Since I'm talking at O'Reilly's Tools of Change for Publishing conference today (I'm the last speaker), I figured I should post something book-related … so I went back to the Google Book Search well, and found this gem:
She was very simply dressed; nothing of the grande dame, en toilette de soir, about her as she received her friends. Her dark-colored gown was high nearly to the neck, with sleeves reaching to the elbow, a single row of beautiful lace falling back from the statuesque throat, and over the shapely arms. A rich cream "rose de Provence" was her only ornament. She looked dark and shadowy, yet brilliant, —with that soft brilliancy with which the flowers gleam, as they nestle in their dark-green foliage, beneath the moonlight of an Eastern night.
It's from Sorry Her Lot Who Loves Too Well by Maria Grant (1879) and I think I may have to download it and read the whole thing, just so I can understand this line:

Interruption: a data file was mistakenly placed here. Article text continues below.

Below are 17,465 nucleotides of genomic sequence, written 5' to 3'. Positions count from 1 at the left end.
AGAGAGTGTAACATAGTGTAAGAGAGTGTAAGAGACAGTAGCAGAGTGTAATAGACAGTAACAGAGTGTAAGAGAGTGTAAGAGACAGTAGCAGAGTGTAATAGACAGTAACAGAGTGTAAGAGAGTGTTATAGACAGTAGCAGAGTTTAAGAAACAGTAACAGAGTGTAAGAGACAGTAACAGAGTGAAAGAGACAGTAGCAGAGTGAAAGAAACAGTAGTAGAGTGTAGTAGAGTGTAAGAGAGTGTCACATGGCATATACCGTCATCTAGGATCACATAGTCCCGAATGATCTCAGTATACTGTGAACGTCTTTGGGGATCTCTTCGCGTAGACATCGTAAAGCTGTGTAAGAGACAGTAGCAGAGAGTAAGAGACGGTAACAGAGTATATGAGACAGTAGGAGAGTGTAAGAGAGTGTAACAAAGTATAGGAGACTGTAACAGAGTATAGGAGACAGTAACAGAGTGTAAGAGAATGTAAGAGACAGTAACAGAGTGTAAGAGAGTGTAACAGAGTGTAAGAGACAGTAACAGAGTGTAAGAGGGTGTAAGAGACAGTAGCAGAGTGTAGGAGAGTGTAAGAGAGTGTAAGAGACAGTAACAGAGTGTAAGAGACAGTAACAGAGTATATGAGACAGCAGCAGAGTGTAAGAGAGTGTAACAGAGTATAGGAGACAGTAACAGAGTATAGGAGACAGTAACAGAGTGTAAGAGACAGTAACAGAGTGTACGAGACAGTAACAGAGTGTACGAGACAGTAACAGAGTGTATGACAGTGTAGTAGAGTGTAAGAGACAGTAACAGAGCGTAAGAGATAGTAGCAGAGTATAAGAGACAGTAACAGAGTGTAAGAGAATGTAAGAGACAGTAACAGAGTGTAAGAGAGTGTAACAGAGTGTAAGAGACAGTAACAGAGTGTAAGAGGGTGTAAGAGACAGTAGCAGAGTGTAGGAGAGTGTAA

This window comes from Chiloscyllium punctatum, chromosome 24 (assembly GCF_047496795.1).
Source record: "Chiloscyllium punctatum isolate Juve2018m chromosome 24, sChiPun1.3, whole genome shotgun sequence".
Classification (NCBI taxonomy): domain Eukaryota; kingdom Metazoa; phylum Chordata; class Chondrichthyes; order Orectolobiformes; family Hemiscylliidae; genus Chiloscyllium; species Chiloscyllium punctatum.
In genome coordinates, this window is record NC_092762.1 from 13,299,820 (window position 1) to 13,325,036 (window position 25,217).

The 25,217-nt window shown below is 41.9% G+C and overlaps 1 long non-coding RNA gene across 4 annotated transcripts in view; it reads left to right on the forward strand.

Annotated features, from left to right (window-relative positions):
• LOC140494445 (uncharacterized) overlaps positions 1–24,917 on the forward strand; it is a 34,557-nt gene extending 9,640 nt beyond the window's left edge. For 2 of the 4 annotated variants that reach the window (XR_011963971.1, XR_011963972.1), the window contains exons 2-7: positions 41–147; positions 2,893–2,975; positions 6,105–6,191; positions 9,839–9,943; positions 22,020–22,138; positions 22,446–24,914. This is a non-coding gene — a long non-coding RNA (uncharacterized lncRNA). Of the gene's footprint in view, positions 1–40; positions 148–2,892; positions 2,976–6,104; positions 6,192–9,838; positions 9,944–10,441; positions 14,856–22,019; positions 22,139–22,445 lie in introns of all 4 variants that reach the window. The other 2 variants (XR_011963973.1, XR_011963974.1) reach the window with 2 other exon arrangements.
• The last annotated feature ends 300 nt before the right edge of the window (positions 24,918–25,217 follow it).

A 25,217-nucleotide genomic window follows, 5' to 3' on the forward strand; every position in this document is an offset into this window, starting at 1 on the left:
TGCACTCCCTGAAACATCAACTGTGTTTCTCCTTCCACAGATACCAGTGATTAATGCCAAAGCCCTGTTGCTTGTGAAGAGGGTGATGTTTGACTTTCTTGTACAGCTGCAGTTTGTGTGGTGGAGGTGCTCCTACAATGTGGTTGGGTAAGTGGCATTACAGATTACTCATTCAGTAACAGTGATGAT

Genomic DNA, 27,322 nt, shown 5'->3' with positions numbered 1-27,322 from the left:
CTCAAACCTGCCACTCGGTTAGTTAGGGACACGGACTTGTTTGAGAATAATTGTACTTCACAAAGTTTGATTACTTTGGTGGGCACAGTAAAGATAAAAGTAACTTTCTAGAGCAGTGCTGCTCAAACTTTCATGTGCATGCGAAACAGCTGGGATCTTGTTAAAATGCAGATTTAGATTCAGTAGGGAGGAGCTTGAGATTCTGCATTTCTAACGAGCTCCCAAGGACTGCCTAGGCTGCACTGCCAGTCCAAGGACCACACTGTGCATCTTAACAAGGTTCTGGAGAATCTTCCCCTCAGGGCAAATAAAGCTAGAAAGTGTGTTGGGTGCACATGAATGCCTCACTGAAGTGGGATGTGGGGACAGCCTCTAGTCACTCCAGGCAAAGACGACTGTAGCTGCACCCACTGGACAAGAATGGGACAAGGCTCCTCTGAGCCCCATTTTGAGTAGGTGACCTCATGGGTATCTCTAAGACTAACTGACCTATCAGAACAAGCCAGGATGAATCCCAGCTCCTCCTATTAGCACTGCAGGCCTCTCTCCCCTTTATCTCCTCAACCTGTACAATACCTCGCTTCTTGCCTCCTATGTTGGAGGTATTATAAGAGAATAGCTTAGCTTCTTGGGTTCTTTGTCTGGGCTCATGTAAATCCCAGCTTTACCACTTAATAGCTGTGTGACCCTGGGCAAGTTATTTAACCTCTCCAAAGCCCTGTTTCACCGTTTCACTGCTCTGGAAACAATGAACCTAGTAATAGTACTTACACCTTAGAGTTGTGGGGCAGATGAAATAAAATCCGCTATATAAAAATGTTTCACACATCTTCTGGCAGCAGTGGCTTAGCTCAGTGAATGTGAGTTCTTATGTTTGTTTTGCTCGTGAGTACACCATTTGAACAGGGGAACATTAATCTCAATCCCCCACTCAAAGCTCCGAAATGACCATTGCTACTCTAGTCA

Donna has been a Gentianella (I will not have her called a bluestocking) for years; and she could tell you astonishing things! Why, she is regularly scientific!
What's a Gentianella, that it would be contrasted with bluestocking?
The title of the book is from HMS Pinafore, btw, which I didn't know until I googled it (I'm a Penzance person, myself). And the image is from Nineteenth-Century Fashions: A Compendium. Go forth and explore.